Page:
A History of the County of Stafford: Volume 8. Originally published by Victoria County History, London, 1963.
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Administration of Justice
During the medieval period the preservation of the public peace within the borough was based on the system of frankpledge; in the 1590 charter specific reference is made to the ancient standing of the view of frankpledge. (fn. 1) The body responsible for holding the view seems to have been, in the 15th century at least, the great and small inquest, whose activities are occasionally recorded in the borough minutes. (fn. 2)
Under the 1590 charter the mayor was appointed a justice of the peace (fn. 3) and at the court of record then set up all trespasses committed within the borough or its precincts 'by force and arms' were dealt with at its three-weekly meetings. (fn. 4) At the same time the continuance of the leet jurisdiction or view of frankpledge was provided for, (fn. 5) so that there seems to have been some overlapping of the functions of the two courts. However, the court of record appears to have soon become a court for the recovery of debts and it is probable that misdemeanours and minor criminal offences were dealt with by the court leet which was still in existence in 1655. (fn. 6) As late as 1710 the borough council appointed a steward to preside at a meeting of the court. (fn. 7)
In 1594 the borough council set up courts of trial. (fn. 8) They were held four times yearly, were presided over by the mayor, and attended by the steward and all the aldermen, and thus appear to have been quarterly sessions of the peace. These arrangements were carried a step further by the 1664 charter which appointed the mayor and two capital burgesses as justices and thus gave a formal basis to the borough commission of the peace. (fn. 9) The capital burgesses were in practice chosen by the borough council and they with the mayor formed the borough court of Quarter Sessions, which was normally afforced by the recorder or steward as assessor. (fn. 10) It was held in 1835 that the county magistrates had concurrent jurisdiction with the borough magistrates but did not in practice exercise it. (fn. 11) By the same date petty sessions were being held every Monday. (fn. 12) The Municipal Corporation Commissioners considered that three magistrates were insufficient. They also recorded a current suspicion that the magistracy was animated by political bias. (fn. 13)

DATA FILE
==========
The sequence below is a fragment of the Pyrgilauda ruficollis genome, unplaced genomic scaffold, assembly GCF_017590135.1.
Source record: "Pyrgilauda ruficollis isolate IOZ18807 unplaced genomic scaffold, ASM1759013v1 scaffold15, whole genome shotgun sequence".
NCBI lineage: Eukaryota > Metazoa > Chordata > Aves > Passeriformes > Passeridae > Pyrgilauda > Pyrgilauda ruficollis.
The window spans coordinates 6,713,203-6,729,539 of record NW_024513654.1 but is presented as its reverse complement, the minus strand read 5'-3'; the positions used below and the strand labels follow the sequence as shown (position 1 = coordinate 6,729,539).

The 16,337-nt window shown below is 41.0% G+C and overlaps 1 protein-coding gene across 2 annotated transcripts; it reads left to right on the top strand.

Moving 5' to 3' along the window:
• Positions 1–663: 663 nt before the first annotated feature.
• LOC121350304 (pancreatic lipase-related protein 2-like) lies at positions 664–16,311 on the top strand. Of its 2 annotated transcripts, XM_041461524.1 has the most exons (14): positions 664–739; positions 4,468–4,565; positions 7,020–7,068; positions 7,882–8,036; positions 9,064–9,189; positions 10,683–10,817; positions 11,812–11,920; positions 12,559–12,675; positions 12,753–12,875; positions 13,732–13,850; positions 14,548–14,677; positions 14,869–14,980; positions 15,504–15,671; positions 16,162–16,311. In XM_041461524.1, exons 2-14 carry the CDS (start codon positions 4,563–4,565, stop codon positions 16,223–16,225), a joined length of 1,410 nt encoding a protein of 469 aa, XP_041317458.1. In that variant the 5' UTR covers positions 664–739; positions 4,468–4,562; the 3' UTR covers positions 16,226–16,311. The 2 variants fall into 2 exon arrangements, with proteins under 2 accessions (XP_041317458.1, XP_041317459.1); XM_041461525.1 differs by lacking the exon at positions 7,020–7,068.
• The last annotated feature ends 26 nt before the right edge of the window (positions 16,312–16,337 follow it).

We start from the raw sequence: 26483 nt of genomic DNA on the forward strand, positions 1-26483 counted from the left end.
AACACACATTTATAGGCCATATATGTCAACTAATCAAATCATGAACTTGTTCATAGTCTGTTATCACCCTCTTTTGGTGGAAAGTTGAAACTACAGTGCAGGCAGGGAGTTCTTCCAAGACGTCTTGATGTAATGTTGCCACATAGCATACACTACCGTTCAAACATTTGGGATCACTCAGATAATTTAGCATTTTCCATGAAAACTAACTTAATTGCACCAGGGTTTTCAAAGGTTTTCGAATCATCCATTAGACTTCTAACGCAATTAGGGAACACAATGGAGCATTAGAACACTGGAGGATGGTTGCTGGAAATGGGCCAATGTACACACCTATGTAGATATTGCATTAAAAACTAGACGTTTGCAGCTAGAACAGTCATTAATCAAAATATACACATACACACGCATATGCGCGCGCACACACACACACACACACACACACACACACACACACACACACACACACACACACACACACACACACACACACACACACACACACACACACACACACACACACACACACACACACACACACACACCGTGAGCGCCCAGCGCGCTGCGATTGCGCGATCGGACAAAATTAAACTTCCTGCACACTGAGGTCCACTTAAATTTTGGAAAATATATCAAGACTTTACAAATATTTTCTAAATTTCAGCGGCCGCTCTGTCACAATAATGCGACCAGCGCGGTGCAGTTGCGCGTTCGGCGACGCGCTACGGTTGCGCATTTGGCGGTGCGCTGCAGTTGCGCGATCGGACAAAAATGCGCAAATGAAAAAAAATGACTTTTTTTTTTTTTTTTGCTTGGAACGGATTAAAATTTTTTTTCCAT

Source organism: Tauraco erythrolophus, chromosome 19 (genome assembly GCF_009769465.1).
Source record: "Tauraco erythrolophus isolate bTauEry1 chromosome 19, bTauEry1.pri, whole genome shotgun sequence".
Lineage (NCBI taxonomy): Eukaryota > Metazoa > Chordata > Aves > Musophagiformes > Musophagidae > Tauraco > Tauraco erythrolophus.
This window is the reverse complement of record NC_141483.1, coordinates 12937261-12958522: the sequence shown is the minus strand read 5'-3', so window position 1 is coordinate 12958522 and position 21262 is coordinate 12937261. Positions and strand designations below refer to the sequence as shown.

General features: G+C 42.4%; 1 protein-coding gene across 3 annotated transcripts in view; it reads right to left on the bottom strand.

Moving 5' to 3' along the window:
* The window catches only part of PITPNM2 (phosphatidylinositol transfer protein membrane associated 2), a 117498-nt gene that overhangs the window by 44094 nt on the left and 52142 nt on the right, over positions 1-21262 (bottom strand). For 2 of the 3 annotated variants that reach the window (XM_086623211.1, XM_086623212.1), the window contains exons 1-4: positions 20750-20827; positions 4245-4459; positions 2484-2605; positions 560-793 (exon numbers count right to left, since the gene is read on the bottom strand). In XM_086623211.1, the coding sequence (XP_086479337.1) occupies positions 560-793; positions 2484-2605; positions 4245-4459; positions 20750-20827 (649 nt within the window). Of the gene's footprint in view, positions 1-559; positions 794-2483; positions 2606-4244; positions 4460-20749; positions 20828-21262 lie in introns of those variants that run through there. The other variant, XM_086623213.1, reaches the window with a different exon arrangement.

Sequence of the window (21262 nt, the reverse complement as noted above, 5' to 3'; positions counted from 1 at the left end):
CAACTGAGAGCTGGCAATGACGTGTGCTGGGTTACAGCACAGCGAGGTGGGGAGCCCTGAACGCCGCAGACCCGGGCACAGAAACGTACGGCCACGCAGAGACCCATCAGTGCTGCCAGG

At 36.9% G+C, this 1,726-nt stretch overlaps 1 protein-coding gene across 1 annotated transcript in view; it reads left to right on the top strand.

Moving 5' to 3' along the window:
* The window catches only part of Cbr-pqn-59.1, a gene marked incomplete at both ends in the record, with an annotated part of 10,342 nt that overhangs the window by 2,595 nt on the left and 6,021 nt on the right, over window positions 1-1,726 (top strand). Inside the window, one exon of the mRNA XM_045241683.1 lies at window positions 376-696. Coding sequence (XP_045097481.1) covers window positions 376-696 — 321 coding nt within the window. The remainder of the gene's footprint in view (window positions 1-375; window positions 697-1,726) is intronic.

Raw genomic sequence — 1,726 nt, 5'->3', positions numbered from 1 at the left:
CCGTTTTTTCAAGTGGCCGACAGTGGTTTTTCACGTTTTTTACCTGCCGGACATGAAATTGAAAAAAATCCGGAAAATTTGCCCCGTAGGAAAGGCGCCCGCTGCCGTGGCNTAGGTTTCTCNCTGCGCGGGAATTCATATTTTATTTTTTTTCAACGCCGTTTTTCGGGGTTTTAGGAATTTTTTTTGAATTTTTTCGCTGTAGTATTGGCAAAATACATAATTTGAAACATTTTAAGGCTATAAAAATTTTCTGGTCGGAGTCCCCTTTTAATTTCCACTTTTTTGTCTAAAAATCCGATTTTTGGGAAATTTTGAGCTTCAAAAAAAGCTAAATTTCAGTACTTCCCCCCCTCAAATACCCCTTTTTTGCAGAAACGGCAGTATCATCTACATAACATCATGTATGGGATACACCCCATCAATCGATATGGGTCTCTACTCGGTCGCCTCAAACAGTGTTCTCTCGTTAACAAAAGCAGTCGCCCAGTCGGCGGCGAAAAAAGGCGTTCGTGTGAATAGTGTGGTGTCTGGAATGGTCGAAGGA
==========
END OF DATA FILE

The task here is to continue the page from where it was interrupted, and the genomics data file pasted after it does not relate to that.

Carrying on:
The Municipal Corporations Act (1835) preserved the borough commission of the peace and gave it a statutory basis. It was to consist of the mayor and his predecessor in office for one year after the termination of his mayoralty. (fn. 14) The borough council, however, thought two justices insufficient and in 1836 appointed three additional ones. (fn. 15) In 1958 there were six or seven magistrates who sat in turn, under the mayor, every week-day if necessary. They acted as licensing justices both for public houses and public entertainments. (fn. 16)